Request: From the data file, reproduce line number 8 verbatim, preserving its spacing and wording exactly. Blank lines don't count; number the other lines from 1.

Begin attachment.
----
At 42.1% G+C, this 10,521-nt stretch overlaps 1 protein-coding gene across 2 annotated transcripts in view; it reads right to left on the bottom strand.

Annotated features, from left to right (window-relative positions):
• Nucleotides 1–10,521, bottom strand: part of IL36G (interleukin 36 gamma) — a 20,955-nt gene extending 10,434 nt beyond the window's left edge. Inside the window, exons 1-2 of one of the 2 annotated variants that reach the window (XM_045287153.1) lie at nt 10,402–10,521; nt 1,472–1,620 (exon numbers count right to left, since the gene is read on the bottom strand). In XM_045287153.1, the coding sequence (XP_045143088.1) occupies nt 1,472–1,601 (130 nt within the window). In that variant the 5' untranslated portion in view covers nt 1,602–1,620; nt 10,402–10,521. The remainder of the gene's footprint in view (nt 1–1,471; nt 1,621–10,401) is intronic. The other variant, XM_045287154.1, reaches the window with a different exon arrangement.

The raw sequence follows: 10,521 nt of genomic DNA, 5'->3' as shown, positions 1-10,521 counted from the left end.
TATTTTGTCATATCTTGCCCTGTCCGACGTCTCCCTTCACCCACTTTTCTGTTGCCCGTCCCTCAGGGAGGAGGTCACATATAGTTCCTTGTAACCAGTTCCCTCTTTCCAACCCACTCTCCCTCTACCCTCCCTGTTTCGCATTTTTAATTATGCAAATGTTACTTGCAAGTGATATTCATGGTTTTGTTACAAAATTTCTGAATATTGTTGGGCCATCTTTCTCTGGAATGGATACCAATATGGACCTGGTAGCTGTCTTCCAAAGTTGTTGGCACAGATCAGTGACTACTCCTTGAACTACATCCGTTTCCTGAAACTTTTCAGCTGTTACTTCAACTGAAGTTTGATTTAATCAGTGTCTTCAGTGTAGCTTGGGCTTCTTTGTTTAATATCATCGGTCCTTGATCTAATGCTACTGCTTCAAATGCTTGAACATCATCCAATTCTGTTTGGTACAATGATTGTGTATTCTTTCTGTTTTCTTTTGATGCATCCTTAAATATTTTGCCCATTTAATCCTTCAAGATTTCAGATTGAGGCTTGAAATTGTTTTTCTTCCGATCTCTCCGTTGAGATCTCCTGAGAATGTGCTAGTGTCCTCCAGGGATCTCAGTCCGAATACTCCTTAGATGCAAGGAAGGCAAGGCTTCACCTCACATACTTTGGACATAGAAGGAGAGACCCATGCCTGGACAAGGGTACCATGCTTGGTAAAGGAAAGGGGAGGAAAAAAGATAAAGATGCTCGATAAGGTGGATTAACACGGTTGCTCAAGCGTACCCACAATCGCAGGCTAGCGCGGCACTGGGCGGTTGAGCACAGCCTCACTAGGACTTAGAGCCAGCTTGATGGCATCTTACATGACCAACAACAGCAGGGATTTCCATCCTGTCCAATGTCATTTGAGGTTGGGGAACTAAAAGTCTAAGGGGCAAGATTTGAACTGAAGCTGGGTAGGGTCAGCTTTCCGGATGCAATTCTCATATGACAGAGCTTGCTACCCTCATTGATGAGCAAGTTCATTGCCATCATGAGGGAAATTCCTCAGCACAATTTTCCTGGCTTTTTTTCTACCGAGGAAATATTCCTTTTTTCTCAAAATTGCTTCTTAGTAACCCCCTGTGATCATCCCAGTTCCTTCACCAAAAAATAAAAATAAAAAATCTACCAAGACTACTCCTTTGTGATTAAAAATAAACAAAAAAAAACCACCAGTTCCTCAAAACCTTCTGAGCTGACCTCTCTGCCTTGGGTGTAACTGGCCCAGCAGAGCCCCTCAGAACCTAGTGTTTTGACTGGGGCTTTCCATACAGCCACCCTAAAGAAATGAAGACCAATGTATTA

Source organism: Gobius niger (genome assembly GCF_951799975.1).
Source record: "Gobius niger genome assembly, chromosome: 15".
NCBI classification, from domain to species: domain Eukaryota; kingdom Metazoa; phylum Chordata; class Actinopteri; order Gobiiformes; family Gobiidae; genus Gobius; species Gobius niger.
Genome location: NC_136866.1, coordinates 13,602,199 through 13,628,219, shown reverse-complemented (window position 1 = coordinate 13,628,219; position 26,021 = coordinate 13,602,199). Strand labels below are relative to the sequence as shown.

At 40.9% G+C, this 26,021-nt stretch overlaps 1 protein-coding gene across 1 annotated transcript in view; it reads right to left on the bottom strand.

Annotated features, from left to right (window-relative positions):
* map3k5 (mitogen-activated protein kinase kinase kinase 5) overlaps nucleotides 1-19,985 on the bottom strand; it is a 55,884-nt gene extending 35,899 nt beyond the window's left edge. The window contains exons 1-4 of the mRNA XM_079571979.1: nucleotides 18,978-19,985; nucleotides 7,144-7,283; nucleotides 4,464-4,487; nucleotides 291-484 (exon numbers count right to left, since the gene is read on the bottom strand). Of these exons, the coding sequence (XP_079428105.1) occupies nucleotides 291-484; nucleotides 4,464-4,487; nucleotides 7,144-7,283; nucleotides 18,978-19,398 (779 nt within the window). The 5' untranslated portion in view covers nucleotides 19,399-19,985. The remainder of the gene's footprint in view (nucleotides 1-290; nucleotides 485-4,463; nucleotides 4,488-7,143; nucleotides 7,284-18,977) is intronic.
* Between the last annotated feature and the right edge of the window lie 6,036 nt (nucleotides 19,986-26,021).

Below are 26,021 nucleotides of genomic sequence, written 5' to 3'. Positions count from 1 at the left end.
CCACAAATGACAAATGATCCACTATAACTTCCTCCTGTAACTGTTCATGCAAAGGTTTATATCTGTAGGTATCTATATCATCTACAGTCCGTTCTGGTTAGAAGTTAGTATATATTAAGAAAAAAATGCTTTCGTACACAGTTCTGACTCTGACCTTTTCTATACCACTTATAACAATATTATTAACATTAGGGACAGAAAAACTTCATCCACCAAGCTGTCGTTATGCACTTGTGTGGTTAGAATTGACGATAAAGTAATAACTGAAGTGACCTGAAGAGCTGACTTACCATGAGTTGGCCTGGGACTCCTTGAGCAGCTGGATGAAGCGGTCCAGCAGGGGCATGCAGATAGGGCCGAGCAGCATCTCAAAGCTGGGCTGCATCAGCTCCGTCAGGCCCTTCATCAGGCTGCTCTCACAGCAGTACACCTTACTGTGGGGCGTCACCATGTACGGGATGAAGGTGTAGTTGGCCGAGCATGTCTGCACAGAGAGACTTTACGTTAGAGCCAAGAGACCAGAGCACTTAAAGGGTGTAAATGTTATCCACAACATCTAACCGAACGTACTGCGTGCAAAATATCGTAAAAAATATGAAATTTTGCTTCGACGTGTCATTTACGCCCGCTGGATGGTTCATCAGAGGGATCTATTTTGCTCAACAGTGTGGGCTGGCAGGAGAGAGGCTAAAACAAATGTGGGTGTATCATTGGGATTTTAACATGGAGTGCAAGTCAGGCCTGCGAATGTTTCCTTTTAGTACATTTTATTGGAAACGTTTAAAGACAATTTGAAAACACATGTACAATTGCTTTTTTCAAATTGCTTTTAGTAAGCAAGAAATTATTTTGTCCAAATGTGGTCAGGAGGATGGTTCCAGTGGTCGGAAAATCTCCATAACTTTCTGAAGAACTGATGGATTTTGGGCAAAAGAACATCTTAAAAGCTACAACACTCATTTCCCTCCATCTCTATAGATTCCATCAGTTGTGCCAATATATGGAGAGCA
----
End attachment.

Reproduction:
NCBI classification, from domain to species: domain Eukaryota; kingdom Metazoa; phylum Chordata; class Actinopteri; order Gobiiformes; family Gobiidae; genus Gobius; species Gobius niger.